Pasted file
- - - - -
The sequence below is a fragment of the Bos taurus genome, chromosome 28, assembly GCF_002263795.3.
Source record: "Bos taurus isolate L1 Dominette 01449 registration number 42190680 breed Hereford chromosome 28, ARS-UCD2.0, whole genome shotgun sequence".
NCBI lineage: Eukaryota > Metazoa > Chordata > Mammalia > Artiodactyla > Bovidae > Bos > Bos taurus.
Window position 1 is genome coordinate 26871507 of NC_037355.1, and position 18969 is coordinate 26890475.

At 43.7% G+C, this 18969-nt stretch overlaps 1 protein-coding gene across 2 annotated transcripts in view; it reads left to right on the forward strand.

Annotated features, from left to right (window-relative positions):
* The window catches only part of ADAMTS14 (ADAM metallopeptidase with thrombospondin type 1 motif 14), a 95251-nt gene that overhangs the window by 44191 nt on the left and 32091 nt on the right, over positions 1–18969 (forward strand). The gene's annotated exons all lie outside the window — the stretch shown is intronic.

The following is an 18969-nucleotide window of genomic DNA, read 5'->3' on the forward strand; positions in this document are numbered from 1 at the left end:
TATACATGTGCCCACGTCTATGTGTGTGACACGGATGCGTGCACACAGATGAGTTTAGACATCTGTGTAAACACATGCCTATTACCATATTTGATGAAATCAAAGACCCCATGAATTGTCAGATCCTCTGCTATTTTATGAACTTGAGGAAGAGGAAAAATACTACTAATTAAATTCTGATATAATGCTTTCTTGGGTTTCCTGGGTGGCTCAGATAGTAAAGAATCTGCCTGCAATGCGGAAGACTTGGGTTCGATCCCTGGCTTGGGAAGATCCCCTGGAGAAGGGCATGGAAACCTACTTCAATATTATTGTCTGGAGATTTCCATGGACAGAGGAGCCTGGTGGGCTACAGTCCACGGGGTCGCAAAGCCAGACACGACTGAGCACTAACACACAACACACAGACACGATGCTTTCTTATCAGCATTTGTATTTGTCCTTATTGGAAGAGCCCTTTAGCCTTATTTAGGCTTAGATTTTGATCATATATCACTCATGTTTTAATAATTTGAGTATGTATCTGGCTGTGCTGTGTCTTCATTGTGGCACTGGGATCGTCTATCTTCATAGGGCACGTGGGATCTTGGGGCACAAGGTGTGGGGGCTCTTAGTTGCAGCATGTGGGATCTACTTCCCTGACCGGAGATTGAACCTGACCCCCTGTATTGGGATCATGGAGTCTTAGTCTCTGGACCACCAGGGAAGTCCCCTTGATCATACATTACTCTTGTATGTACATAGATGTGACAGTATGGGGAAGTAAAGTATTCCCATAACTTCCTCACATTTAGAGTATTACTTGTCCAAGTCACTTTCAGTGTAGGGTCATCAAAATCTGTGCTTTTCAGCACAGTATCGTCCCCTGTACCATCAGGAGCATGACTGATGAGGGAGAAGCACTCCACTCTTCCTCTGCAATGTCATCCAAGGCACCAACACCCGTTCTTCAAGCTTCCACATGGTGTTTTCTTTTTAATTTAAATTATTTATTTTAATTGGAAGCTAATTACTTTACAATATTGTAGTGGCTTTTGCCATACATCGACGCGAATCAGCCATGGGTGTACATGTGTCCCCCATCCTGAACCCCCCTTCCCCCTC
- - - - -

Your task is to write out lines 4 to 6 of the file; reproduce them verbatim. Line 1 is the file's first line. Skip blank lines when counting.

Window position 1 is genome coordinate 26871507 of NC_037355.1, and position 18969 is coordinate 26890475.

At 43.7% G+C, this 18969-nt stretch overlaps 1 protein-coding gene across 2 annotated transcripts in view; it reads left to right on the forward strand.

Annotated features, from left to right (window-relative positions):